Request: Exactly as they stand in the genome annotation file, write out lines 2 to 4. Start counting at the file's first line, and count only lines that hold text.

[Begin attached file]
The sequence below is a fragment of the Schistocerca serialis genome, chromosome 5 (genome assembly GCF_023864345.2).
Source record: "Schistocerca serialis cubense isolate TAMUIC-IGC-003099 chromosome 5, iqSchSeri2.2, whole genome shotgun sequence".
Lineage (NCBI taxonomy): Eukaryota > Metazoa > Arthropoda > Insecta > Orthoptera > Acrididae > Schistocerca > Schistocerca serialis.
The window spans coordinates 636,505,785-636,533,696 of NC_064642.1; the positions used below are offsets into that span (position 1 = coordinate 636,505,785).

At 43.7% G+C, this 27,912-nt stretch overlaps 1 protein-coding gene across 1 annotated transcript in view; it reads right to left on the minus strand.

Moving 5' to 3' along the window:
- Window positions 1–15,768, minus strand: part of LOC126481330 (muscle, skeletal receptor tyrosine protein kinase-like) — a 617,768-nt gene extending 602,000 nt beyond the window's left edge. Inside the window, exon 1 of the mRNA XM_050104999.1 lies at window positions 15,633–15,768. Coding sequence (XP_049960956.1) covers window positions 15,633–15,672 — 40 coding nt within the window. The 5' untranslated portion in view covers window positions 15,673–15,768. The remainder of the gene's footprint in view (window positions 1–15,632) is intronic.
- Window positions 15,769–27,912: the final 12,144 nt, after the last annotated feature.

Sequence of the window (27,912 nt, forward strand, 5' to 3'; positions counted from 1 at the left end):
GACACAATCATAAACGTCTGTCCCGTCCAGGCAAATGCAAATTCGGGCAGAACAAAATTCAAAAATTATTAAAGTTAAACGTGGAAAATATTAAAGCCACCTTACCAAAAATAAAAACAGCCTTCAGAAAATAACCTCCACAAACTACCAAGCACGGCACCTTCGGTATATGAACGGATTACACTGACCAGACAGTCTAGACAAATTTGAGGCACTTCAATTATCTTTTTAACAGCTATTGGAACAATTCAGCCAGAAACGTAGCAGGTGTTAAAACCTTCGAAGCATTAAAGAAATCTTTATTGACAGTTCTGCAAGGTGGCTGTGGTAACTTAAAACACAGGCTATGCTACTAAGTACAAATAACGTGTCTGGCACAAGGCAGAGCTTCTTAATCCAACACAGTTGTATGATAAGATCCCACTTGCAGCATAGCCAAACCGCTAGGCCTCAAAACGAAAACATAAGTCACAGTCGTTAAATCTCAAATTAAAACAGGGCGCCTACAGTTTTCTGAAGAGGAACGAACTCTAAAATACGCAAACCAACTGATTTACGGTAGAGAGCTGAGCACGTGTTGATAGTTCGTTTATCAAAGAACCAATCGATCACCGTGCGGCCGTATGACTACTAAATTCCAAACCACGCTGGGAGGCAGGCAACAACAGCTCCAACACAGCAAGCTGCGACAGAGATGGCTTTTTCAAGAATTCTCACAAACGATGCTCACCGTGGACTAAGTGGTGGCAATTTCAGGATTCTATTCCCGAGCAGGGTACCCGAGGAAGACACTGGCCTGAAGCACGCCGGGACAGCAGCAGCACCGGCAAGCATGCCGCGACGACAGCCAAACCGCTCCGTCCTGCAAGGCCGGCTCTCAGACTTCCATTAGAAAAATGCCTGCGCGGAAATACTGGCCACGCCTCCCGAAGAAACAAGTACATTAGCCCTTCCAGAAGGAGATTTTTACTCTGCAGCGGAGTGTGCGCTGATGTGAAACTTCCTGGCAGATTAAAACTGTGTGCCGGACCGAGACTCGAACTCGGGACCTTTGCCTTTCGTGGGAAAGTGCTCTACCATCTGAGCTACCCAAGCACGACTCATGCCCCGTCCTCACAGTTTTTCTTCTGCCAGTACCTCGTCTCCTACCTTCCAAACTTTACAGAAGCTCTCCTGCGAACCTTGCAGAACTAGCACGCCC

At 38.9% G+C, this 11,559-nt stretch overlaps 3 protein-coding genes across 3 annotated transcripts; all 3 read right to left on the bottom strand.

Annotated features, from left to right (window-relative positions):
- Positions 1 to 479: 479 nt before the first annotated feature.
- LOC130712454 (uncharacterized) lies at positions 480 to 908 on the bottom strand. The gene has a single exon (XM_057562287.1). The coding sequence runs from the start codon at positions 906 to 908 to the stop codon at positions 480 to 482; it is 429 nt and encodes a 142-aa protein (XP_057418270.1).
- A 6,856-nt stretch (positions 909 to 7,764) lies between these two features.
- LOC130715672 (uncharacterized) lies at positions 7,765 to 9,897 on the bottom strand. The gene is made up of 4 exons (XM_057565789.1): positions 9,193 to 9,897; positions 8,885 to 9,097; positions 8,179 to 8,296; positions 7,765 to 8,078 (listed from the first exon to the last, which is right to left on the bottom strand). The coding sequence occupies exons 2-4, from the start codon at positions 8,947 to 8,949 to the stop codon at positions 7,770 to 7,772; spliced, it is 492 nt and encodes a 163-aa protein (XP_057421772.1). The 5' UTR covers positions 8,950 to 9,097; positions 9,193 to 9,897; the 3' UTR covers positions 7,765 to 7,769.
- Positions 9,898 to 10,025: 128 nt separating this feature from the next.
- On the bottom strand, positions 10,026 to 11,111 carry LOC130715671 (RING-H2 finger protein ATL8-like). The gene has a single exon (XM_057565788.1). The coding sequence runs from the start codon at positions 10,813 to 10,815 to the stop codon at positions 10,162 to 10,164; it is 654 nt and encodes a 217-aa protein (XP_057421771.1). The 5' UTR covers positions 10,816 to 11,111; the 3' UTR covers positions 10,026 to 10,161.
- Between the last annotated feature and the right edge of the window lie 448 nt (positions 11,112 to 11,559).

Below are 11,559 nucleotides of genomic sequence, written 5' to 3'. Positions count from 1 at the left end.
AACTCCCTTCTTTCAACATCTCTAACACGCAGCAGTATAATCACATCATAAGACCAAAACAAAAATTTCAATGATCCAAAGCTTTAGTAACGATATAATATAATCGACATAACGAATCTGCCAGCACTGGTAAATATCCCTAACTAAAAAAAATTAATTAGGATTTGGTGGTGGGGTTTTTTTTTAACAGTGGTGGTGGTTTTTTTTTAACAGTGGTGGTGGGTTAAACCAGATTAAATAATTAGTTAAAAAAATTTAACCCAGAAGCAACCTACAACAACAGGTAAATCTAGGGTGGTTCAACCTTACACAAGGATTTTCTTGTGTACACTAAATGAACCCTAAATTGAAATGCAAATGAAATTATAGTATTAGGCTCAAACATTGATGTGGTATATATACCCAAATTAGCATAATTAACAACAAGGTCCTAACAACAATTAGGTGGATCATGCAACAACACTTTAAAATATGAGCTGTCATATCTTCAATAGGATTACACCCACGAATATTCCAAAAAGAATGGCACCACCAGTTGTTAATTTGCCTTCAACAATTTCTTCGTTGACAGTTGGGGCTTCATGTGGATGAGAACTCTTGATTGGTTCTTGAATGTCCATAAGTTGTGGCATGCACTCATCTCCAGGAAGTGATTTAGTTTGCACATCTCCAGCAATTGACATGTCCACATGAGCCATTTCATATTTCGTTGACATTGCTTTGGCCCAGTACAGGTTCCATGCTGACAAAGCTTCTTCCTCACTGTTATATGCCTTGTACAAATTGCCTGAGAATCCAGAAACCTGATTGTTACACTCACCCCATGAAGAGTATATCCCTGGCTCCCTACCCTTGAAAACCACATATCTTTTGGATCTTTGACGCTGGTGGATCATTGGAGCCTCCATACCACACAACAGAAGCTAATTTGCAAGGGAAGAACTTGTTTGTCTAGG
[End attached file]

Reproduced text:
Source record: "Schistocerca serialis cubense isolate TAMUIC-IGC-003099 chromosome 5, iqSchSeri2.2, whole genome shotgun sequence".
Lineage (NCBI taxonomy): Eukaryota > Metazoa > Arthropoda > Insecta > Orthoptera > Acrididae > Schistocerca > Schistocerca serialis.
The window spans coordinates 636,505,785-636,533,696 of NC_064642.1; the positions used below are offsets into that span (position 1 = coordinate 636,505,785).